next you're going to say that this e-mail is an executable program as

> In this, a PDF is unlike a Markdown document, which is not a
> program.

How so? Because (as I said) it can contain executable code like
JavaScript? Ignoring the JS issue, it can also contain fonts and
compression too, but it still boils down to being a document file
format and not a program.

> > Fonts are definitely not a software program
> This is not true at least in the USA for scalable computer fonts like
> TrueType fonts. They are executable, they are programs instructing the
> computer how to scale the type, as well as being a data file.
> <URL:https://en.wikipedia.org/wiki/Adobe_Systems,_Inc._v._Southern_Software,_Inc.>

Yep. Andrew pointed that out that in some cases there is more to them
than I had expected.

> > Secondly, different fonts generally provide an aesthetic (rather than
> > functional) purpose
> Why the insistence on hard, exclusive distinctions, where these are not
> real? Fonts serve both aesthetic *and* functional purposes.

Aesthetics aren't an essential freedom. They're a nice-to-have
freedom, but an entirely different kettle of fish.

> The purpose of a bitstream is in part up to the recipient, and the
> recipient can (and commonly does) apply multiple purposes
> simultaneously.

Another fundamental issue is that I believe the restrictions in the
FDL are possible inconveniences in certain edge-cases, that do more
good than harm. You believe they render FDL-licensed works completely
non-free. It's a difference in opinion that explains the differences
in our reactions, so will (as before) only bother addressing the root
of the problem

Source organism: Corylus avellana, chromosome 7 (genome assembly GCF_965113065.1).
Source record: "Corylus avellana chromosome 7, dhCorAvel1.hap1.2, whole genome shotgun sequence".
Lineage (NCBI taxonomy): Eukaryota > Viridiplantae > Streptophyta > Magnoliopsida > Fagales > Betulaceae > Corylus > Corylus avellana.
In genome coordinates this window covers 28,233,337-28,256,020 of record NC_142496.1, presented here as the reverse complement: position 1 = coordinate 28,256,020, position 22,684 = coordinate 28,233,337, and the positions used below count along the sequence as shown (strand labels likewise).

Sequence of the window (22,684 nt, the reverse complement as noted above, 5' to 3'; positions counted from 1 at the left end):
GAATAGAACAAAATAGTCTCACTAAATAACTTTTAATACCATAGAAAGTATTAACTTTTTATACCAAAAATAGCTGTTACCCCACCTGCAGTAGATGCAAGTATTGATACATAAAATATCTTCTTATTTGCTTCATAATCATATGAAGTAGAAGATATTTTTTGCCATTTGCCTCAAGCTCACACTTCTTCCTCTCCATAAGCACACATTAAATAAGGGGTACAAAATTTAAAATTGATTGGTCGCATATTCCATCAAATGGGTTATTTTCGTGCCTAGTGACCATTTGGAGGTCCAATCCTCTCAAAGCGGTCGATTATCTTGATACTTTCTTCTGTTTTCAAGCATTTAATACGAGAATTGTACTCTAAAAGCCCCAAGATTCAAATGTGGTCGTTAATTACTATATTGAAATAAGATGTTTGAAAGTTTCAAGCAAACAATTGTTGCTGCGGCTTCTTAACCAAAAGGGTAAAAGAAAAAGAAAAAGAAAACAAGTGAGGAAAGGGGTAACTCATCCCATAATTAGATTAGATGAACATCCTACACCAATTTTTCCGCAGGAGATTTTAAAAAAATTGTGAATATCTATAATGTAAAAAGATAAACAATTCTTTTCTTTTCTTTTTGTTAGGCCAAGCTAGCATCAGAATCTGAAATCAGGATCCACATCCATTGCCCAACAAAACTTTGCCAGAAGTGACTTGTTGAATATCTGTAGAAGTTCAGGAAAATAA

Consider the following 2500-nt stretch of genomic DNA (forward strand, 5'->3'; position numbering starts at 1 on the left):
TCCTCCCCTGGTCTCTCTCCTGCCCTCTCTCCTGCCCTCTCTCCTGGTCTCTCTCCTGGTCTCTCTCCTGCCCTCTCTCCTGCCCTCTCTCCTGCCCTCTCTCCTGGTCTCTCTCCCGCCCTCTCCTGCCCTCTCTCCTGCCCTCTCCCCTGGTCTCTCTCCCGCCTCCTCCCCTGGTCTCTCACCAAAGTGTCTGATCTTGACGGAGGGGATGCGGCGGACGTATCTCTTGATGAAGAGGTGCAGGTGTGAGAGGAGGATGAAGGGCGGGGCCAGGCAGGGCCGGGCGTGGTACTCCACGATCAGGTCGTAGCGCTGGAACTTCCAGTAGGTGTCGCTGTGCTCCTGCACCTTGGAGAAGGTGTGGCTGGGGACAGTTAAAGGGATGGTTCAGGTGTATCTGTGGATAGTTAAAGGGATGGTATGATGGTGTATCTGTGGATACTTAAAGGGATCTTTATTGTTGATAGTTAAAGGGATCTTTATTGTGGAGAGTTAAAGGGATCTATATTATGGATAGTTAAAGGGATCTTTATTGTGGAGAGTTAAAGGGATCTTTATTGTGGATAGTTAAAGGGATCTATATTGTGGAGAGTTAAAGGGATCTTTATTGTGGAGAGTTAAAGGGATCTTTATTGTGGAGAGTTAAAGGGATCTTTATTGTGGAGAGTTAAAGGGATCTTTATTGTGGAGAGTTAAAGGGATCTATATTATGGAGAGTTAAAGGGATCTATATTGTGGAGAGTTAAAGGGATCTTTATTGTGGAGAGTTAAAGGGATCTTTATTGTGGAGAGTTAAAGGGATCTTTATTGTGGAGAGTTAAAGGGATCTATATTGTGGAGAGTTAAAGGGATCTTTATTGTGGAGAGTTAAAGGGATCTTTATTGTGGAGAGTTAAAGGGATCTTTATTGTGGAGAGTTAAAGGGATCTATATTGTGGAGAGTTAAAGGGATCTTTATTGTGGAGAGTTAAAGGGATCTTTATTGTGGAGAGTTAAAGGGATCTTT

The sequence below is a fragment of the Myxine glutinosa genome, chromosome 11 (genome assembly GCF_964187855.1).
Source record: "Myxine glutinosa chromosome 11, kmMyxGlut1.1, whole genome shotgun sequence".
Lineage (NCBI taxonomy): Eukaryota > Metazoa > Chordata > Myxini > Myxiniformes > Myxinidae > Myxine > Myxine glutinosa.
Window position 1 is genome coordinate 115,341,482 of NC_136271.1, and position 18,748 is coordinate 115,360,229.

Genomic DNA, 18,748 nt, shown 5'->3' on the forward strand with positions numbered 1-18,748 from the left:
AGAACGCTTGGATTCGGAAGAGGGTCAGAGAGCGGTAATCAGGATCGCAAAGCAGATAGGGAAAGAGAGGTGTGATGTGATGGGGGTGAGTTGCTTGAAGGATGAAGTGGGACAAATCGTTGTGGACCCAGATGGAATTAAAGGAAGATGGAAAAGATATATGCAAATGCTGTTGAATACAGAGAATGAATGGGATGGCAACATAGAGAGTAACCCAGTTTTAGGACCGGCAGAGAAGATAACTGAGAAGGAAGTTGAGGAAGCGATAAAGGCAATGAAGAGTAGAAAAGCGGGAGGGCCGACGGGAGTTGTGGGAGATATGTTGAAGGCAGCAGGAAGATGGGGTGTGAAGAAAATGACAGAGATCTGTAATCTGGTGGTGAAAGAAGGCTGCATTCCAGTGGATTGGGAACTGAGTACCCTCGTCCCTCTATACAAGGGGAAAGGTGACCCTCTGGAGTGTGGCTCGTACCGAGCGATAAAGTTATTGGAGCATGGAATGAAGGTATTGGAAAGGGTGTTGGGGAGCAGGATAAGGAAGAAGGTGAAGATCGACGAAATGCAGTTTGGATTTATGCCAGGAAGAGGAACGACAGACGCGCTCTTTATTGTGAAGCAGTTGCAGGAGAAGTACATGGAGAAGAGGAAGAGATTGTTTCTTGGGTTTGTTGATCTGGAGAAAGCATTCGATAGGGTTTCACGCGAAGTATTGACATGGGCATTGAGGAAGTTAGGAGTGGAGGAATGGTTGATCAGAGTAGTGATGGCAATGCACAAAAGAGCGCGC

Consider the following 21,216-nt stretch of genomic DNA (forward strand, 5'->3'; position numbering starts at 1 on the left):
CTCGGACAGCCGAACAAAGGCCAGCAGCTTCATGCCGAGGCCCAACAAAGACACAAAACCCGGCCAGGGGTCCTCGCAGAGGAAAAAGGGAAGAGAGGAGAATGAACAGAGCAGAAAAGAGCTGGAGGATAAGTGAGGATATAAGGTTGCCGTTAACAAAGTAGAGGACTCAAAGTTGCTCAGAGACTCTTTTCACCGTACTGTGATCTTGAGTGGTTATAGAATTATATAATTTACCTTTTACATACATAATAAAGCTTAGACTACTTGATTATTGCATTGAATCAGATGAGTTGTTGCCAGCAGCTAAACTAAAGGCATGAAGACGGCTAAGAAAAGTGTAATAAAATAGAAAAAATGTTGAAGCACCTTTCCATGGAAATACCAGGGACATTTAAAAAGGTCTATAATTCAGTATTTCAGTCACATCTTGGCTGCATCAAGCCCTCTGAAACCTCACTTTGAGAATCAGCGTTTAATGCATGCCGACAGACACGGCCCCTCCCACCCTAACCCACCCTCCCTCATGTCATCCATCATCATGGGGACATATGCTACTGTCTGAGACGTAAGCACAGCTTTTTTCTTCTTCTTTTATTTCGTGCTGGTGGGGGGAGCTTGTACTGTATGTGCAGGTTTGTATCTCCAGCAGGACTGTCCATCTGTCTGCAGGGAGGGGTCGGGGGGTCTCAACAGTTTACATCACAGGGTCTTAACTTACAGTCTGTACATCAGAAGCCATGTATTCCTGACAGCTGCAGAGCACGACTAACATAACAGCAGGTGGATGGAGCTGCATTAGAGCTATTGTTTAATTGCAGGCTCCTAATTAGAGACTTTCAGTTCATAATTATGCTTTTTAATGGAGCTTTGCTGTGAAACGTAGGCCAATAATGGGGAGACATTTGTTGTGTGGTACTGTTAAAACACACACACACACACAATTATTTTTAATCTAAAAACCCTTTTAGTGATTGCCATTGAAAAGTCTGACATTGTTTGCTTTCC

> > > I happen to disagree with the Debian project on this; I think there are
> > > other clauses (e.g. the restriction on distributing a work without a
> > > copy of the license, the restrictions nominally to prevent DRM-enabled
> > > distribution) that make any FDL-licensed work non-free.
> >
> > Quite surprised to hear it. The GPL3 appears to require the same thing
> > (the license must be included), and I would have expected you to
> > consider GPL'ed software as free software.
> The GPL doesn't need to be printed along with the program when I print
> the program; I only need to make the terms clear to the recipient.

When you redistribute the program as printed source code (ie, text),
you don't need to include the GPL license? Are you sure about that?

Happy to be proven wrong. Not that it will necessarily change my
opinion, mind you.

> > Equally surprised about your objection to the DRM clause. I would have
> > hoped that it was redundant due to the FDL's definition of
> > "Transparent", but I like it - for the same kinds of reasons I like
> > the GPL3 more than the GPL2 (which prevents tivoization - yes, more
> > restrictions!). It ensures that you are not free to restrict
> > somebody's freedom.
> See the Wikipedia page on the FDL and criticisms of the DRM clause. It's
> not the intent (using the tools we have to prevent DRM is good!), it's
> the implementation which catches too much in its net.

RMS said he would talk to a lawyer to see if it needed to be
changed. It did not get changed, so presumably it is fine as is. I'm
not a lawyer, so will leave that with the lawyers.

> > This is akin to certain laws that ensure morality is enforced.
> I'm learning a lot about morality and psychology, recently. We could
> have a long and hopefully interesting discussion on the pros and cons of
> legislating morality!

Haha. Sounds fun! :)